Flexible organic transistors could vastly improve the quality and reduce the cost of flexible displays like e-paper. Windell Oskay via Wikimedia

This week at the International Solid-State Circuits Conference (you didn’t forget about the International Solid-State Circuits Conference, did you?) a team of European researchers will unveil a 4,000-transistor, 8-bit logic microprocessor with processing power equivalent to a simple silicon chip circa 1977. But this chip is different. This chip is flexible. The world’s first organic microprocessor is here.

Flexible, organic chips have long been on technology’s to-do list, but coaxing consistency out of organic transistors has been something of a chore. Organic transistors lack the monocrystalline structure of silicon, which makes their behavior somewhat unpredictable–each one can have a slightly different voltage threshold–an undesirable characteristic for a transistor to possess.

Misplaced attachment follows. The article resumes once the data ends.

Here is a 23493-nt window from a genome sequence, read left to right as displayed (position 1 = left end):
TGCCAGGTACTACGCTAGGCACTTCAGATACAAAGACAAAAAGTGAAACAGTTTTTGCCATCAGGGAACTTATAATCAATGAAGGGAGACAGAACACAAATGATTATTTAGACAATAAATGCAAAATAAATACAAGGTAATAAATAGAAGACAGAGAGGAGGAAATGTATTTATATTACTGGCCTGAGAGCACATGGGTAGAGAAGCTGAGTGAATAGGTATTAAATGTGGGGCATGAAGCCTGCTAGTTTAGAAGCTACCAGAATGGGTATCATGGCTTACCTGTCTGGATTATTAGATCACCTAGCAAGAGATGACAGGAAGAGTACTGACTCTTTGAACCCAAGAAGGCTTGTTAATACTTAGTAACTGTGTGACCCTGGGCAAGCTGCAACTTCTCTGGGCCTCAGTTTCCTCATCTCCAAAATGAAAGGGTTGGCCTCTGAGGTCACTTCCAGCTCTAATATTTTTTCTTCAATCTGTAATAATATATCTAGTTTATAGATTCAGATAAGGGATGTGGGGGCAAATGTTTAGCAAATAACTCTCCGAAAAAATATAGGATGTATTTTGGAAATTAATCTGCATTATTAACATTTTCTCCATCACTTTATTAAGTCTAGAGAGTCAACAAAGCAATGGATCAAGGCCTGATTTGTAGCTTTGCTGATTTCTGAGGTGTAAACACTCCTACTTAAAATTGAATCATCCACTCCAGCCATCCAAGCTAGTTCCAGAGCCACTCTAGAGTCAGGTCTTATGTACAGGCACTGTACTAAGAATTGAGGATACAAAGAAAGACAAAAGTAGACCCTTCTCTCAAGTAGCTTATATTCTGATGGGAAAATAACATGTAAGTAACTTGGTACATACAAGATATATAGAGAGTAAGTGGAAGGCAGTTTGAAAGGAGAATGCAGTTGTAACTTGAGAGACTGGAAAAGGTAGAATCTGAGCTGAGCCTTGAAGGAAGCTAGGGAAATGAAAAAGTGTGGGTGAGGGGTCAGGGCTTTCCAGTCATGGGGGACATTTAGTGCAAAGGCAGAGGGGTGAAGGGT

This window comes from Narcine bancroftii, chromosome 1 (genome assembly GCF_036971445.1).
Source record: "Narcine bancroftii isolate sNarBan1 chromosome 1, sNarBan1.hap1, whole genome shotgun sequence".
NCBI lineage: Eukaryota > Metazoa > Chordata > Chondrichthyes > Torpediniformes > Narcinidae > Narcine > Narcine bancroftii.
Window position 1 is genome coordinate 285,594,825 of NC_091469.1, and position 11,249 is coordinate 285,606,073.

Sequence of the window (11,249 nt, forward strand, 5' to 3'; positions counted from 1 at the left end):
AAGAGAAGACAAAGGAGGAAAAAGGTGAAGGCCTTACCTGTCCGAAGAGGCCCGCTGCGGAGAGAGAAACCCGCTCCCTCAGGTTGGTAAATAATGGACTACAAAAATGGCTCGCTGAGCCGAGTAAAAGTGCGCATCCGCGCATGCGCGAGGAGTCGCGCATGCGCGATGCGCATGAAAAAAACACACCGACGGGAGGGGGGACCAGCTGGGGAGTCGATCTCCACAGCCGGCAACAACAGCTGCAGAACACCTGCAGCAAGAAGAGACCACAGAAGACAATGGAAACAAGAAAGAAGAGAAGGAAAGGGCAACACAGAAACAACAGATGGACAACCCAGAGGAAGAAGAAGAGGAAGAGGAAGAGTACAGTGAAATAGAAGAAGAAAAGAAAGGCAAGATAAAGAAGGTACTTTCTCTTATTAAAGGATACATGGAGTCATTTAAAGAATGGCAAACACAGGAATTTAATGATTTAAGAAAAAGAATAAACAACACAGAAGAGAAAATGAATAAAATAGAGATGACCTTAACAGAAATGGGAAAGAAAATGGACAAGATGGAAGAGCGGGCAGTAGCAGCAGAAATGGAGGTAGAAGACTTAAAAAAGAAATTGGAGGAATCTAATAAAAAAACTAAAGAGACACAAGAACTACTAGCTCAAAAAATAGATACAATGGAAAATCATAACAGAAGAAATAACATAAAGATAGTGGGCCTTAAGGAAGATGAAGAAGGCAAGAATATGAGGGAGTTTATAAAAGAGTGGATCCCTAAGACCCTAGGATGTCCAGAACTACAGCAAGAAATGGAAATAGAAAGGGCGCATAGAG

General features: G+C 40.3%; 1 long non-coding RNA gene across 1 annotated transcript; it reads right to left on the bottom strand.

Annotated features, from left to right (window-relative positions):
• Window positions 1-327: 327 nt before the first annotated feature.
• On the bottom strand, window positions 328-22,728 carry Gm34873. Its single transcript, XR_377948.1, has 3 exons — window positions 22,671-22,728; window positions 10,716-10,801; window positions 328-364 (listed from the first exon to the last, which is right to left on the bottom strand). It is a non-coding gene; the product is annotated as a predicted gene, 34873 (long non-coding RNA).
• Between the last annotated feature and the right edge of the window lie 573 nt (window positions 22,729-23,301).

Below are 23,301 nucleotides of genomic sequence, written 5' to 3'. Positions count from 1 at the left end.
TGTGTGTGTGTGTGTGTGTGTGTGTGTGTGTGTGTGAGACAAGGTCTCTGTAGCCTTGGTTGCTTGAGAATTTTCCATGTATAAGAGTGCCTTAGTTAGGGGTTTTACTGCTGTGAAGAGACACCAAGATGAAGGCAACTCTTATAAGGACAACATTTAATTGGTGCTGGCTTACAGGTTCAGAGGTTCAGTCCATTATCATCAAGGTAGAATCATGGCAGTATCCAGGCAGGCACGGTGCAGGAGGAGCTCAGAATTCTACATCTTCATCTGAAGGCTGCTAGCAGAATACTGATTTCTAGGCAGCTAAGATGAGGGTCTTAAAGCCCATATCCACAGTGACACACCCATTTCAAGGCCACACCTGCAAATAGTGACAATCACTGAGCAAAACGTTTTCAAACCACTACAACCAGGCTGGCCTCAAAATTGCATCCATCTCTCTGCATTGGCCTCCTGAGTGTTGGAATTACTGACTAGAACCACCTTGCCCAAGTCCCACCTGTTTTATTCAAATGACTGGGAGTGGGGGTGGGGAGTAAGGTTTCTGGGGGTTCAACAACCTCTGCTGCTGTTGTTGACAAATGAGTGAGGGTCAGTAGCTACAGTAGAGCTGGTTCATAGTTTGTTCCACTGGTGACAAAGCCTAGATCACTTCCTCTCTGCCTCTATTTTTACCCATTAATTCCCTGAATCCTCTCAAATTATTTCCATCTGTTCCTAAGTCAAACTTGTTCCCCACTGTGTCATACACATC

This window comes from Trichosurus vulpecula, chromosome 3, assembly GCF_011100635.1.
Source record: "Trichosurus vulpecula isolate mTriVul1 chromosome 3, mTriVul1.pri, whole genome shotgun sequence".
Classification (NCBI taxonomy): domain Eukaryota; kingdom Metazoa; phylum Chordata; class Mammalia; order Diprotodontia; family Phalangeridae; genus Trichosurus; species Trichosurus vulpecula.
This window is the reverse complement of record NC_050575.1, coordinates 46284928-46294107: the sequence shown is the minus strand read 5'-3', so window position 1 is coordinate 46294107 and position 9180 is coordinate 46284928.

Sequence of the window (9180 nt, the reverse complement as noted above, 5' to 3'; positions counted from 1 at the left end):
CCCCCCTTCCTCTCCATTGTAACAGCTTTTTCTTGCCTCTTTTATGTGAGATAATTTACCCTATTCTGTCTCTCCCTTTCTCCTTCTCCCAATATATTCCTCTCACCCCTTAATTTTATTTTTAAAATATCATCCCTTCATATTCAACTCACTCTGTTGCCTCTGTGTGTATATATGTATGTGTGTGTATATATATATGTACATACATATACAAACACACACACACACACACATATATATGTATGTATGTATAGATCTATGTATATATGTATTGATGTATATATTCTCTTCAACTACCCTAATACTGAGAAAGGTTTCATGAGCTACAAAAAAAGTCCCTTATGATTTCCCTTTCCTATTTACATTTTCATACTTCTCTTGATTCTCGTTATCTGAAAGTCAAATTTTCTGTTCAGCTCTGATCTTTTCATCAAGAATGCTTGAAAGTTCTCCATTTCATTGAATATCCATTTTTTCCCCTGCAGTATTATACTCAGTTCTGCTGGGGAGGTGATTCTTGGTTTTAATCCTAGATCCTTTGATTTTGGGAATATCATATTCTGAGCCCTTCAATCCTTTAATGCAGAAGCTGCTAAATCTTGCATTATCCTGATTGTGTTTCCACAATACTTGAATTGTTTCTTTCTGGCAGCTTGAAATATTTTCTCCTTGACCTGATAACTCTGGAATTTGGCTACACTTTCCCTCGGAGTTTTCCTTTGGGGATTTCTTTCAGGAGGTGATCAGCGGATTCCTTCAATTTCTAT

The Belgian team at nanotech researcher Imec in Leuven sorted out the problem by building an extra gate in the back of each transistor, a backdoor that allows for better control of the semiconductors electric field, solving the switching problems usually associated with organic chips.

However, the organic microprocessor they’ve built is still not exactly busting through the upper limits of Moore’s Law; as mentioned above, it’s roughly equivalent to a 1970s-era silicon chip, hardly a game changer for the overall chip industry. But it does have its place. The tiny, flexible, 25-micrometer-thick microprocessors could lead to better and cheaper flexible displays and sensors that can be embedded into just about anything, from clothing to construction materials to foods or pharmaceuticals.

IEEE Spectrum